Wolfe Relocates Historic Dooley House

Abingdon, VA, USA / June 2021

Dooley House with foundation holes for steel beams
Wolfe crew place dollies for Dooley House
Dooley House sits on dollies ready to be moved
Dooley House moves over steel plate to new location
Dooley House drives down road to new location
Dooley House en route to new location
Dooley House rounds corner in move route
Dooley House on steel beams over new foundation
Dooley House in final position
Dooley House with foundation holes for steel beams
Wolfe crew place dollies for Dooley House
Dooley House sits on dollies ready to be moved
Dooley House moves over steel plate to new location
Dooley House drives down road to new location
Dooley House en route to new location
Dooley House rounds corner in move route
Dooley House on steel beams over new foundation
Dooley House in final position

Brick House Moving

Abingdon, VA, USA / June 2021

The Dooley House was built in 1849 by a local furniture maker, Hiram Dooley, twelve years before the start of the Civil War. Over the years, the house changed owners several times and was eventually purchased by the church next to it. By January 2021, maintenance costs and plans for the lot where the house sat had led the church to file for a demolition permit. Concerned community members stepped in and worked out a plan with the church leaders to purchase the house and contract Wolfe House Movers to move it around the corner to a lot on a neighboring street.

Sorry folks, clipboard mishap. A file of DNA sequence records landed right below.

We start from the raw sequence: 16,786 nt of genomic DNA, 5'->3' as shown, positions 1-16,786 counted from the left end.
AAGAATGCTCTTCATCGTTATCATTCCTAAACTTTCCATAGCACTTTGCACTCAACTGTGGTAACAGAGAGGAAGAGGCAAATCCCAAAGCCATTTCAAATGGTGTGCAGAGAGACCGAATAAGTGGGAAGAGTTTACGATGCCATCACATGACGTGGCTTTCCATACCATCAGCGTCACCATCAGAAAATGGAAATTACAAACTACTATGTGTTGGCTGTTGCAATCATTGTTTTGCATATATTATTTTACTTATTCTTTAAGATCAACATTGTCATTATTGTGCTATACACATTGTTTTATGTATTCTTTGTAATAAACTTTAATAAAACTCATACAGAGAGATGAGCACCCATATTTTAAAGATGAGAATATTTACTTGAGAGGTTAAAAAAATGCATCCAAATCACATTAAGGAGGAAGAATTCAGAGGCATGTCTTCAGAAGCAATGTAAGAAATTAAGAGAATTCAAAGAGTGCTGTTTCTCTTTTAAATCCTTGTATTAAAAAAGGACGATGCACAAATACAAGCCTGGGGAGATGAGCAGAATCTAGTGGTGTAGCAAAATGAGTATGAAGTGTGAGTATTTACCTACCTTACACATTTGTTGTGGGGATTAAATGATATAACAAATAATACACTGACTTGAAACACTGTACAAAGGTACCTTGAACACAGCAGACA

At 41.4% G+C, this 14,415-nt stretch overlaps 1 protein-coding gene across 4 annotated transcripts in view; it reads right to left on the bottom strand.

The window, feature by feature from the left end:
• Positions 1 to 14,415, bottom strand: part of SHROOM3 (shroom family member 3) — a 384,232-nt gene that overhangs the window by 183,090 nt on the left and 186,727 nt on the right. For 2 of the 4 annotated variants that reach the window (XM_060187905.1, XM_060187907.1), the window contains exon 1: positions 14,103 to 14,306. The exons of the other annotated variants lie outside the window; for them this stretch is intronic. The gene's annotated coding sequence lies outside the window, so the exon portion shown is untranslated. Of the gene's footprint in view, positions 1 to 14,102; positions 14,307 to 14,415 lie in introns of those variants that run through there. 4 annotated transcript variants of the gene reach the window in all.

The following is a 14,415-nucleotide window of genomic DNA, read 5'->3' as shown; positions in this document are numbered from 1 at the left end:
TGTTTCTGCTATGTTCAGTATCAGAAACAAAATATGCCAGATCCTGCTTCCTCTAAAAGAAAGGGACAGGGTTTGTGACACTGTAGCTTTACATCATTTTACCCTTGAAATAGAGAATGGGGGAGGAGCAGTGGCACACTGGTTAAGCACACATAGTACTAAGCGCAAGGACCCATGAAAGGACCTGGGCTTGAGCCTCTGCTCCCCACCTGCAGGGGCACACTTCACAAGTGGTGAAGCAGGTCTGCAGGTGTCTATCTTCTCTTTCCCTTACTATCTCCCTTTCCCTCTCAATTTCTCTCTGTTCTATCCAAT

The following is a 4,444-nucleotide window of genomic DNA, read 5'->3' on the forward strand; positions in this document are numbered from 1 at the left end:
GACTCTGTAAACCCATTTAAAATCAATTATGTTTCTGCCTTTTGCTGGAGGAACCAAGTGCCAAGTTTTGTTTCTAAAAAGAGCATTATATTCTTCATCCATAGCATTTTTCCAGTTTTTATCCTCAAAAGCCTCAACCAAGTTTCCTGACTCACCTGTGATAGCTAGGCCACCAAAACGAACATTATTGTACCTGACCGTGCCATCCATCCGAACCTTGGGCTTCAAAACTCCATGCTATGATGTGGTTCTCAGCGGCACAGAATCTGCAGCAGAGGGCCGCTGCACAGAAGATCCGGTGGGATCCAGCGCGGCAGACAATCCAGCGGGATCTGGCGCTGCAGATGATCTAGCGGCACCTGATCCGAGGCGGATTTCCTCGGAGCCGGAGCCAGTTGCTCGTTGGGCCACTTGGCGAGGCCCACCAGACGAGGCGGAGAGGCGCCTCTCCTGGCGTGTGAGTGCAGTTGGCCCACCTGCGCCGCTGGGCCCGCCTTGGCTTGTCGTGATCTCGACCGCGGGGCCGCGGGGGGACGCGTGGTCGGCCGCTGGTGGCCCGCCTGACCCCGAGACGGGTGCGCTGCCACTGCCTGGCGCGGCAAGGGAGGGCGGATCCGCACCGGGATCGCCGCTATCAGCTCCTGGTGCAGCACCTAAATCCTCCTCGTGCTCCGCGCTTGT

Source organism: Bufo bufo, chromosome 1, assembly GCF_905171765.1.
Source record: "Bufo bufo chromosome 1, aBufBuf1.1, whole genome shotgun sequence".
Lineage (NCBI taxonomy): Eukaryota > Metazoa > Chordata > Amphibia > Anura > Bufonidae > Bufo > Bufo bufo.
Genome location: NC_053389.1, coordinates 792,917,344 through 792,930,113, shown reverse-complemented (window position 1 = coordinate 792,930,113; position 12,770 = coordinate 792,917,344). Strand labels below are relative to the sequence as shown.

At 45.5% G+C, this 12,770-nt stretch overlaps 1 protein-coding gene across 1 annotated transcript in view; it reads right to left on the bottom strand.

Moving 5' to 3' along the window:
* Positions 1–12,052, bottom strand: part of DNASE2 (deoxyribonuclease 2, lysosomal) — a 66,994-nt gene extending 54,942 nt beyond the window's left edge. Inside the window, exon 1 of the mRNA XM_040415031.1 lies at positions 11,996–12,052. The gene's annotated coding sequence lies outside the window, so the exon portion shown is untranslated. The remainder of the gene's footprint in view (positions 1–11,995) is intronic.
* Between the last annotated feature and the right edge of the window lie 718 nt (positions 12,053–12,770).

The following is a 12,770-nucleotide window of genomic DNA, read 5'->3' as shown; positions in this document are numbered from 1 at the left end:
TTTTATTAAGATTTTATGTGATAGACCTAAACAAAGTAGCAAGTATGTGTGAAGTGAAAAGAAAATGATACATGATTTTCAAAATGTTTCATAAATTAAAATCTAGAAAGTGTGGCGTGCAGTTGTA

Before moving the house, contractors tore off two additions that had been added to the house, bringing it back to its original 20×44′ footprint.¬†Wolfe crews installed vertical girders and wrapped the house with steel chain to support the triple-brick walls. They set steel beams in place under the house, and built up crib piles to support its weight while they lifted it from the foundation and installed the six Buckingham dollies and power unit that would drive the house to the new site.

Rain showers the day before the move left the job site blanketed in mud. The Wolfe crew used steel plate to give the dollies a solid base for travel, and the foreman drove the house around the corner and onto the street, where utility trucks lifted a few wires along the route. The 250-foot move took several hours due to the mud and tight move path, but by dinnertime the Dooley House was in position at its new location.

Specs

Built in 1849

Triple Brick Construction with Two Fireplaces

Moved 250'

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